SEATTLE -- The University of Washington announced
disciplinary action Tuesday against 12 athletic department
employees, including football coach Keith Gilbertson and compliance
officer Dana Richardson, for participation in gambling pools on
The disciplinary actions were included in the university's
response to an investigation by the Pac-10 Conference regarding
gambling by athletic department employees. The investigation was
launched after allegations of gambling by fired football coach Rick
Neuheisel first became known.
Other than Neuheisel's gambling, "we believe the other
violations are minimal," athletic director Barbara Hedges said.
Neuheisel won as much as $12,000 in basketball pools over the
past two years. However, he refused to characterize it as gambling
to NCAA investigators, saying he took part in an auction and
donated some winnings to charity.
Neuheisel claims he didn't know it was against NCAA rules to
gamble in neighborhood pools. He has cited a memo from Richardson,
which authorized such pools for athletic department personnel, as
the key piece of evidence in his case.
Gilbertson and other assistants acknowledged participating in $5
basketball pools in 1999. Investigators couldn't verify reports by
a former graduate assistant of pools in subsequent years.
The NCAA has said all gambling by athletes, coaches and
administrators is against its rules.
Washington officials agreed with a Pac-10 finding that
Richardson made an erroneous interpretation of NCAA rules in her
memo about off-campus pools, but they argued one mistake does not
constitute a failure to educate staff about gambling rules.
They also announced several corrective actions in addition to
Neuheisel's firing last summer:
A letter of reprimand, the most serious of three levels of
disciplinary letters, sent earlier this month to Richardson for her
participation in three basketball pools. "In her place as
compliance officer, she should be held to a higher standard,"
Letters of admonishment to Gilbertson, four assistant coaches,
two women who worked in the football office and three trainers.
A letter of caution to an equipment manager.
Additionally, the school acknowledged a minor recruiting
violation for undercharging 13 football recruits for a boat trip to
Neuheisel's Lake Washington home. The boat was captained by a
booster, another minor violation.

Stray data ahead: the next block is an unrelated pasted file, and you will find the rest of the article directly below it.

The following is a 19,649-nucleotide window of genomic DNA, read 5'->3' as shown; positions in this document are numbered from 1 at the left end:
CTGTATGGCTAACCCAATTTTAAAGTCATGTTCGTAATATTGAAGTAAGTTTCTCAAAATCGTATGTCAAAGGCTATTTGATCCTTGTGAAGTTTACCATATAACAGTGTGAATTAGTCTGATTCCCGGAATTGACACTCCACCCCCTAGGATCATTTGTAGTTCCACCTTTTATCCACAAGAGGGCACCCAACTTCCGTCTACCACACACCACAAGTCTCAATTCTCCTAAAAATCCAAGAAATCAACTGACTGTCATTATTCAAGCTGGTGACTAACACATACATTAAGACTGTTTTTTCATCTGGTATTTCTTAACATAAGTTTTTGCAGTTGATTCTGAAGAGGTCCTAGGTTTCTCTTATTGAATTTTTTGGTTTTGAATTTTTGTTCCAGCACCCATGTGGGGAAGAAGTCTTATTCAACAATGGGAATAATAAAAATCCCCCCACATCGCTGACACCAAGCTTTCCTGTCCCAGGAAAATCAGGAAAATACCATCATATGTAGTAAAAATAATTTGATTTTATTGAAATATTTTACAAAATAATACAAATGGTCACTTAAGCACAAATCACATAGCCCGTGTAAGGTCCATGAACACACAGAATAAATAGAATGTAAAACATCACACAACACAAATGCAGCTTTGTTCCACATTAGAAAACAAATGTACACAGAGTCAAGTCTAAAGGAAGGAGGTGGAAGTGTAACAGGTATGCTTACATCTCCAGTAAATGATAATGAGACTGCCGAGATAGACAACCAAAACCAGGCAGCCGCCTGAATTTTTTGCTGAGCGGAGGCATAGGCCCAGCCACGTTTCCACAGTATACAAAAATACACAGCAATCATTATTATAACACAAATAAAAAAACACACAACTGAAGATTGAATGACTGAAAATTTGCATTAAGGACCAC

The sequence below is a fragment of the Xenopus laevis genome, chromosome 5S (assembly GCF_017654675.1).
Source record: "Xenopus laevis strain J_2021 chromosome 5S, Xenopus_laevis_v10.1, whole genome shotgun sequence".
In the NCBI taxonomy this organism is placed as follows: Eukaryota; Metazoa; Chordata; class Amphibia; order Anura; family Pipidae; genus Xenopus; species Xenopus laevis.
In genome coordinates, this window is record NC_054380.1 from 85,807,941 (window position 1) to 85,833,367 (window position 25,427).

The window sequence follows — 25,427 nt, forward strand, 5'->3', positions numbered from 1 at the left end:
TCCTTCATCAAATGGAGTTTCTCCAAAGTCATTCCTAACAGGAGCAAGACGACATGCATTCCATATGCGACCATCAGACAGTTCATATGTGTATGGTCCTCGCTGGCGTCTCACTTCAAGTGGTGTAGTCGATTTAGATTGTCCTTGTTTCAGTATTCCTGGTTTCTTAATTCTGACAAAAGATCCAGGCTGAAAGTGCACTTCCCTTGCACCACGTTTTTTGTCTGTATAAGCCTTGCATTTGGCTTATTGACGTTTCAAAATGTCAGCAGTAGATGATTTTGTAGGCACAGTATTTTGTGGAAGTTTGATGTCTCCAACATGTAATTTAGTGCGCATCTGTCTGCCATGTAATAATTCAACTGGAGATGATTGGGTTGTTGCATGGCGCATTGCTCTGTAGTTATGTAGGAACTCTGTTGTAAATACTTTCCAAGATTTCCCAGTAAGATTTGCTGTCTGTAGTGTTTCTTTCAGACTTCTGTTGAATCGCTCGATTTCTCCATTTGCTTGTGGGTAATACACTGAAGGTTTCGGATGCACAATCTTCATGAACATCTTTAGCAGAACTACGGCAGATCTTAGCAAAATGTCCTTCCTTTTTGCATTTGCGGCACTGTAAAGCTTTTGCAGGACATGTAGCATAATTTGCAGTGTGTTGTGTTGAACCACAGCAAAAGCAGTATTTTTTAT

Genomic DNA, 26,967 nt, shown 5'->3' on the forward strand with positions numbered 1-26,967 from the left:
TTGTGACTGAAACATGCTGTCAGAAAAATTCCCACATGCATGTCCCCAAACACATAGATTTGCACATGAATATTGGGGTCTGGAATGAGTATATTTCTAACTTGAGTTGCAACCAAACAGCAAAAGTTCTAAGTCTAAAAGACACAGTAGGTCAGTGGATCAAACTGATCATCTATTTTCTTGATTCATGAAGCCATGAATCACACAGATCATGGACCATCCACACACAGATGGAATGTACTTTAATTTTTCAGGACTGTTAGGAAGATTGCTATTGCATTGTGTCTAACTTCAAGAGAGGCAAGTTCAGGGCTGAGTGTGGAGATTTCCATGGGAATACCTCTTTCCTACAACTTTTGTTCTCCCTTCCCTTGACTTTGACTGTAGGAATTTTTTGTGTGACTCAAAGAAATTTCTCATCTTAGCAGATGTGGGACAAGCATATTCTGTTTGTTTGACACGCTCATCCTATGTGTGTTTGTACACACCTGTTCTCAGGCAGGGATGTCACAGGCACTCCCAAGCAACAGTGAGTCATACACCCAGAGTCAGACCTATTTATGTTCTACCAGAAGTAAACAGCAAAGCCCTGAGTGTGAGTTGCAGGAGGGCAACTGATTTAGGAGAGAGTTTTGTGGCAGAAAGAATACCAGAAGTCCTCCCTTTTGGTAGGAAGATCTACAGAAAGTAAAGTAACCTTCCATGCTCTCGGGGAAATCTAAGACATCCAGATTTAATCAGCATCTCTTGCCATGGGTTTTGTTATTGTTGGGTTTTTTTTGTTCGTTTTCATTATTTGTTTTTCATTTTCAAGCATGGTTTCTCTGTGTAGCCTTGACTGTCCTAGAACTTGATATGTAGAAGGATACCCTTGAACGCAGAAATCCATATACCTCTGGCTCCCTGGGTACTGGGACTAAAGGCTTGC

As a corrective action, the recruits in question repaid $10
each. The money was donated to Children's Hospital in Seattle.
The university is reducing the number of official campus visits
by recruits for the 2004-05 season by eight, from 56 to 48. The
football program also will not be allowed to use any boat as
transportation for that season.
Washington officials will go before a Pac-10 compliance
enforcement committee Dec. 15. The conference then will either
accept Washington's corrective actions or recommend others. The
conference should conclude its portion of the investigation
sometime in March, then turn it over to the NCAA.
Earlier in the day, Neuheisel launched a pre-emptive strike at
his former employer, claiming he was wrongfully terminated.
Neuheisel is suing the NCAA and the university over his firing.
Neuheisel's lawyer released a 38-page statement and an 1½-inch
stack of supporting documents.
Lawyer Robert Sulkin argued that the university failed to
properly educate its staff regarding NCAA rules. He claimed the
betting pools involved more employees over a longer period than the
"As explained herein, over 20 members of the football program
alone participated in NCAA basketball pools in 2001 and 2002,
including trainees, coaches, staff and compliance officers,"
Sulkin's statement said. "This problem apparently has not occurred
at any other NCAA member university."
Sulkin also argued it was wrong for Hedges to fire Neuheisel
when the university had given its blessing to neighborhood pools.
"To sanction Mr. Neuheisel for following the advice of his
Compliance Office would send a crushing and incorrect message to
coaches throughout the nation," Sulkin wrote. "It would undermine
the very system that has been set up to ensure that NCAA bylaws are
interpreted by people most capable of doing so."
Norm Arkans, special assistant to the UW president, said there
was no comparison between Neuheisel's actions and those of the
"They are light years different," Arkans said. "It's somebody
putting a couple of bucks in their brother's pool versus a highly
visible coach of our most prominent program going into a public
place to secure the rights to NCAA tournament teams."